As a senior at Virginia Tech, I was told that ChemE’s were little more than glorified plumbers. Looking back, I’m pretty sure it was to keep our geek-egos in check. It was an effective tool! However, as I grew and traveled as a professional, it became an effective descriptor; applying to a larger scale and using a modifier or two for specific applications. So, if you have a loss that falls into one of the categories below, a ChemE could be the expert you need.
Case One – “Water” is where it shouldn’t be. Industrial chemical releases (or spills) can have many causes; but don’t just think ‘spill’ here. Contamination is a case of material being where it should not. Also, during routine or special maintenance, if employees unintentionally come into contact with process material, that situation falls under this case, too. Root cause failure analysis is a great tool for determining what went wrong. Specifically, lockout/tagout procedures or start-up/shutdown sequencing have been involved in several losses recently handled by Warren. These are all issues a chemical engineer routinely analyzes.
Case Two – Hot Water/ Cold Water. Some processes use steam as a source of heat. That means boiling water, controlling the steam, reclaiming the condensate, and maintaining proper water chemistry throughout the system to prevent fouling, etc. Some processes need refrigeration and, on a large scale, use multiple-stage cooling systems. ChemE’s work with these systems routinely so, if your loss involves a boiler system or chiller/refrigeration system, a ChemE could help you.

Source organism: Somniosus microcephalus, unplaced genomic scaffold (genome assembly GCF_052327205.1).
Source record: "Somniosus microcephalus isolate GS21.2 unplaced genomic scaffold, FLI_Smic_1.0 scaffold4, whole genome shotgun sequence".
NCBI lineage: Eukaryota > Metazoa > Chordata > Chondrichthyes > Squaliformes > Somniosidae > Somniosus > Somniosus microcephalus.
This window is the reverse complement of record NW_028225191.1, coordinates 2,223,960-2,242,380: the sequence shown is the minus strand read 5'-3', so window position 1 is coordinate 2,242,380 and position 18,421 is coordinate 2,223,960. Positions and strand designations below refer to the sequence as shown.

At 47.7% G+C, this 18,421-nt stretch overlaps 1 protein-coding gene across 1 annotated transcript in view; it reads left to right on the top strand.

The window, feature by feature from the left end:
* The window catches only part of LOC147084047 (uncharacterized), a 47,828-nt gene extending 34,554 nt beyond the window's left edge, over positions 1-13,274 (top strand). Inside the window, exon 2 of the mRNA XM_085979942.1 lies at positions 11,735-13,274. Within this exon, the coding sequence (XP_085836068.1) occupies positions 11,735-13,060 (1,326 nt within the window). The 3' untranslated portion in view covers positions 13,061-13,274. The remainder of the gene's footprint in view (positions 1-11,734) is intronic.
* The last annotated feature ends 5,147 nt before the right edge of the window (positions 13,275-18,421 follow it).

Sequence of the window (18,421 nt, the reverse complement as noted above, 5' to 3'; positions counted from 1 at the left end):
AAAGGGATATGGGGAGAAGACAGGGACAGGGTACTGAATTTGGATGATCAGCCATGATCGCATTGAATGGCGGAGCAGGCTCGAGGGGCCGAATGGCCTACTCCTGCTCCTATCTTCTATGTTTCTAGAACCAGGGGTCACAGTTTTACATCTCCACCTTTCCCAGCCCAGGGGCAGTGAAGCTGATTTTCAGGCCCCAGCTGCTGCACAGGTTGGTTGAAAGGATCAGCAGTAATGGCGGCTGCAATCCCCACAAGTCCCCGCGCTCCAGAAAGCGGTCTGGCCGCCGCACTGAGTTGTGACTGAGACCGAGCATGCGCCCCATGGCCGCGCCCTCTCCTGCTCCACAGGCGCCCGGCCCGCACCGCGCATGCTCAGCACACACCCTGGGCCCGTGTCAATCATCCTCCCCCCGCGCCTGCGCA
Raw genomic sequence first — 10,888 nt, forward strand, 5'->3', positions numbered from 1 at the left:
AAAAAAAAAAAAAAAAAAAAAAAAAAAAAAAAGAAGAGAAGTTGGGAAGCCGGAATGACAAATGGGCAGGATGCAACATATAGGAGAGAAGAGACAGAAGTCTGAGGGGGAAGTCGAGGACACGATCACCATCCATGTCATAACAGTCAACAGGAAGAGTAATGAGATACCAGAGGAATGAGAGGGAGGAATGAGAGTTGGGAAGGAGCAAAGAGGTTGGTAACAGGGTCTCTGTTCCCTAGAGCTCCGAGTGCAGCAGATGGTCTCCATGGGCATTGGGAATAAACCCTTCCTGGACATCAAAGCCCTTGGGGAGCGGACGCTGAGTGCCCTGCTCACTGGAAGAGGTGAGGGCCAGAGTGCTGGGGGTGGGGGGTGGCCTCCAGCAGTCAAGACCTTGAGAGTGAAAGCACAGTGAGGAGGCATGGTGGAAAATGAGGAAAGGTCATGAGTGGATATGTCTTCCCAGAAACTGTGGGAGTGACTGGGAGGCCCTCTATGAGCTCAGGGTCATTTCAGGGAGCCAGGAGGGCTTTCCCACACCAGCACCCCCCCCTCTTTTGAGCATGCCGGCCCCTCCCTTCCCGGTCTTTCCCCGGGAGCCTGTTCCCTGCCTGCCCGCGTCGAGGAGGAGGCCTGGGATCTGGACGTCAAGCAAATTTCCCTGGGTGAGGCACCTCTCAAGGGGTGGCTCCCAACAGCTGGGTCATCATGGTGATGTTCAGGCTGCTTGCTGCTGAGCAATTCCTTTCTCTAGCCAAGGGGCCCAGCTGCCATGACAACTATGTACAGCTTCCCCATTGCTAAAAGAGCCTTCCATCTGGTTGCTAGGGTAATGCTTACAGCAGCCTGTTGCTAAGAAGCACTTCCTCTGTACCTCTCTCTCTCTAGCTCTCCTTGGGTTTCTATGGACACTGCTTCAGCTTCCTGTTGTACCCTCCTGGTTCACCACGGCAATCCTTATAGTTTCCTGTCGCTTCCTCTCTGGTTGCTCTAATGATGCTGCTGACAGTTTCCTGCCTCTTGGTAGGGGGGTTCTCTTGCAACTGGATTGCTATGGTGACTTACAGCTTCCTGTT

Case Three – Clean/Dirty Water. Municipalities need clean water to drink. They also need a place to send their dirty water for processing before it’s discharged back to a river. Water treatment and waste-water treatment are both systems that require the precise balance of chemical reactions and physical separations. A ChemE’s experience and education can help you with a loss in these areas.
Case Four – Cooking (no plumbing reference could get me here). Think about how you cook at home. Now, think about how a company prepares and packages food on a commercial scale. If your loss or incident involves that sort of food processing (from live animal harvesting on out) or large-scale, commercial ovens, a ChemE has the training you need.
These scenarios are really the thirty-thousand-foot view of the chemical engineering profession. Stay tuned for more detailed case studies for each of these four loss types.
Jennifer Morningstar, PE has 19 years of industrial experience. Her areas of emphasis include chemical release & exposure, OSHA process safety management, industrial accident investigation, fires & explosions, and scope of damage/cost to repair analyses. She spent 16 years working at a polyethylene terephthalate (PET) manufacturer. She is an OSHA-trained Process Hazard Analysis study leader and completed Root Cause Failure Analysis training to become an Incident Investigator. Jennifer authored procedures for lockout/tagout and confined space entry. She has experience as an energy management consultant in a variety of industries including mineral extraction, pulp & paper, animal harvesting & packaging (including rendering) and grain milling. Jennifer holds a Bachelor of Science Degree in Chemical Engineering from Virginia Polytechnic Institute and State University as well as a Masters of Business Administration from the University of South Carolina.